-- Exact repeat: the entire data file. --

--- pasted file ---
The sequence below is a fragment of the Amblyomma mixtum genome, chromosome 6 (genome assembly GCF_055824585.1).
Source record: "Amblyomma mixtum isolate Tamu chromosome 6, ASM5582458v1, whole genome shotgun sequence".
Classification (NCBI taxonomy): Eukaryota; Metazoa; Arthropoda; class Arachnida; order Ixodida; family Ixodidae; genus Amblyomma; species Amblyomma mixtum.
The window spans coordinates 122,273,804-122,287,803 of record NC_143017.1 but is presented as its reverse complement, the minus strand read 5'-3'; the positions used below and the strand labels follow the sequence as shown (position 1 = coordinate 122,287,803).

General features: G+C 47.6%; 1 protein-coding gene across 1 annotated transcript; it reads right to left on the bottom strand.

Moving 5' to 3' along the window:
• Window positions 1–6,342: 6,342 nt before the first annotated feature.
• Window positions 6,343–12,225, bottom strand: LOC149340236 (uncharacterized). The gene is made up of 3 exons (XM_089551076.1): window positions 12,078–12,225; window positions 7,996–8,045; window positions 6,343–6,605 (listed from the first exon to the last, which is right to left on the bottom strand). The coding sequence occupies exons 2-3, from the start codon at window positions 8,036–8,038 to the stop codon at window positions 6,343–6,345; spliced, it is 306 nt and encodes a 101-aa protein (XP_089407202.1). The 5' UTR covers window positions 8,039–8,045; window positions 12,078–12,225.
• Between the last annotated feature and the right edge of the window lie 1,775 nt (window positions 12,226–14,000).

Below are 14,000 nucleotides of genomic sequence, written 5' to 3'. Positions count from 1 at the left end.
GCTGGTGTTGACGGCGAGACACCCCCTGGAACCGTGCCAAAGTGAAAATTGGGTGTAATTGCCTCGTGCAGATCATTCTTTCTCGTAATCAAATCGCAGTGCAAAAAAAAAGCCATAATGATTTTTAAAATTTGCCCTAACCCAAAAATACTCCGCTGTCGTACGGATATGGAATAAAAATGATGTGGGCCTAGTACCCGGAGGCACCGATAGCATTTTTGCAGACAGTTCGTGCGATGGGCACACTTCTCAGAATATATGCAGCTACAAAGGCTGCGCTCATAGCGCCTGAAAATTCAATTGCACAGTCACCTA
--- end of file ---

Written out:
The sequence below is a fragment of the Amblyomma mixtum genome, chromosome 6 (genome assembly GCF_055824585.1).
Source record: "Amblyomma mixtum isolate Tamu chromosome 6, ASM5582458v1, whole genome shotgun sequence".
Classification (NCBI taxonomy): Eukaryota; Metazoa; Arthropoda; class Arachnida; order Ixodida; family Ixodidae; genus Amblyomma; species Amblyomma mixtum.
The window spans coordinates 122,273,804-122,287,803 of record NC_143017.1 but is presented as its reverse complement, the minus strand read 5'-3'; the positions used below and the strand labels follow the sequence as shown (position 1 = coordinate 122,287,803).

General features: G+C 47.6%; 1 protein-coding gene across 1 annotated transcript; it reads right to left on the bottom strand.

Moving 5' to 3' along the window:
• Window positions 1–6,342: 6,342 nt before the first annotated feature.
• Window positions 6,343–12,225, bottom strand: LOC149340236 (uncharacterized). The gene is made up of 3 exons (XM_089551076.1): window positions 12,078–12,225; window positions 7,996–8,045; window positions 6,343–6,605 (listed from the first exon to the last, which is right to left on the bottom strand). The coding sequence occupies exons 2-3, from the start codon at window positions 8,036–8,038 to the stop codon at window positions 6,343–6,345; spliced, it is 306 nt and encodes a 101-aa protein (XP_089407202.1). The 5' UTR covers window positions 8,039–8,045; window positions 12,078–12,225.
• Between the last annotated feature and the right edge of the window lie 1,775 nt (window positions 12,226–14,000).

Below are 14,000 nucleotides of genomic sequence, written 5' to 3'. Positions count from 1 at the left end.
GCTGGTGTTGACGGCGAGACACCCCCTGGAACCGTGCCAAAGTGAAAATTGGGTGTAATTGCCTCGTGCAGATCATTCTTTCTCGTAATCAAATCGCAGTGCAAAAAAAAAGCCATAATGATTTTTAAAATTTGCCCTAACCCAAAAATACTCCGCTGTCGTACGGATATGGAATAAAAATGATGTGGGCCTAGTACCCGGAGGCACCGATAGCATTTTTGCAGACAGTTCGTGCGATGGGCACACTTCTCAGAATATATGCAGCTACAAAGGCTGCGCTCATAGCGCCTGAAAATTCAATTGCACAGTCACCTA